Now That The Ringtone Market Is Collapsing, Are There Lessons For Those Who Are Jumping On The App Bandwagon?
from the this-won't-save-your-business dept
Back in 2003/2004, both the music and the mobile industries became infatuated with ringtones. These short snippets of music were selling for 2.5 times (or more) what a single (full) music file was selling for, and the market was growing rapidly. Of course, some of this was due to incredibly shady practices, such as tricking people into thinking they were buying a single ringtone, when they were really signing up for a monthly subscription. However, from the very beginning of the ringtone revolution, we were amazed at how many folks in the industry talked about ringtones as a savior. As we pointed out in 2004, it wasn’t hard to predict that ringtone sales would peak and fall. First of all, it would become increasingly easy to take music that people had from elsewhere (authorized or not) and convert it to a ringtone, and secondly, it wouldn’t be all that long until unauthorized ringtones became easy to set up as well.
But the industry has a way of overhyping a fad that’s happening “now,” and betting it will be its savior.
And, of course, exactly what was predicted way back when is now coming true. The ringtone market has been on the decline for a few years now, as people realized they didn’t need to pay exorbitant prices for a tiny snippet of music anymore.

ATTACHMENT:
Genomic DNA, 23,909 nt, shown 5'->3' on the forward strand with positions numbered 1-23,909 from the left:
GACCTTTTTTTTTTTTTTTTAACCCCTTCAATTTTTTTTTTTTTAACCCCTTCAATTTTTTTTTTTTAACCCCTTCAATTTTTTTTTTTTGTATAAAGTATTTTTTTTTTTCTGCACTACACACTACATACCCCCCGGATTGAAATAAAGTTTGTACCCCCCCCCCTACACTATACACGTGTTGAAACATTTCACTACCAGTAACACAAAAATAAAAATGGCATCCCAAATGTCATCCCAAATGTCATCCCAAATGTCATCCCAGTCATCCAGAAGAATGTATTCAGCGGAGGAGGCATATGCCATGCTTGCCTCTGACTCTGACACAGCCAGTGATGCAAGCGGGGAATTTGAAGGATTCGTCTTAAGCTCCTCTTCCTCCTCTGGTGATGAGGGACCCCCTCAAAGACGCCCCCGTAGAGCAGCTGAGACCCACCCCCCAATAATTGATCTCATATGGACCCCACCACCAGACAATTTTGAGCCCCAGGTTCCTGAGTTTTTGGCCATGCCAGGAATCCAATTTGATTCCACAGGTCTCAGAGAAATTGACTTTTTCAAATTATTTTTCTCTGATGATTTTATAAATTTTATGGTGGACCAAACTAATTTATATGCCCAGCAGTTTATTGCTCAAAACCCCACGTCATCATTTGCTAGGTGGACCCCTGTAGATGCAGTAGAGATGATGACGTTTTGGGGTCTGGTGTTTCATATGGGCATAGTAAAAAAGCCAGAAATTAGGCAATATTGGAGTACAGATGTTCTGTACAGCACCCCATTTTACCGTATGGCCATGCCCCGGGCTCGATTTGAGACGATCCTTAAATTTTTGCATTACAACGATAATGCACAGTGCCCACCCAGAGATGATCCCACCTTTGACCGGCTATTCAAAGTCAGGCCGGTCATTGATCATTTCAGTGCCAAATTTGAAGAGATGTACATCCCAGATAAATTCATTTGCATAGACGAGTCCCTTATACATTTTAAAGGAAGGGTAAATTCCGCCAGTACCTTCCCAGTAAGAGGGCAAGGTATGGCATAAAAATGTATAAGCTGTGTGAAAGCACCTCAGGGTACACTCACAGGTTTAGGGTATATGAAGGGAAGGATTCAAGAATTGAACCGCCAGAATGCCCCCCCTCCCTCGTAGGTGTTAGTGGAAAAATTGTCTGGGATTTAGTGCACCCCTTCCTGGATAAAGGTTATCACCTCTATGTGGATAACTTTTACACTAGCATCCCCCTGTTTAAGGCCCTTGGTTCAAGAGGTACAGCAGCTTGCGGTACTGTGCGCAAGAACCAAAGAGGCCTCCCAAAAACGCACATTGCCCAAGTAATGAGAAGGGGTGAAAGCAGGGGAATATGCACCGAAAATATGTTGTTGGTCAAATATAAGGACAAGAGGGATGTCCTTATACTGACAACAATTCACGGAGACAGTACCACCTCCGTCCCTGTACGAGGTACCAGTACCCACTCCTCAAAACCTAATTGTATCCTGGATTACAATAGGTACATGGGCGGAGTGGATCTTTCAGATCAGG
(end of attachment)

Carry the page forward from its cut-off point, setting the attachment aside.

This is why we should think carefully whenever we hear people claiming that “app stores” are the new saviors of various content industries (or, for that matter, the mobile industry). While app stores are a bit more defensible than pure ringtones, it’s likely to still face the same basic trajectory, as people realize that apps are just data, and there are increasing opportunities for more open solutions to route around locked-down versions. People seem to think there’s some sort of magic in “apps,” but they’re really just the same sort of digital content that has been hard, economically, to monetize long term. There are ways to do it, but simply assuming that apps alone will be the answer is likely to end in disappointment.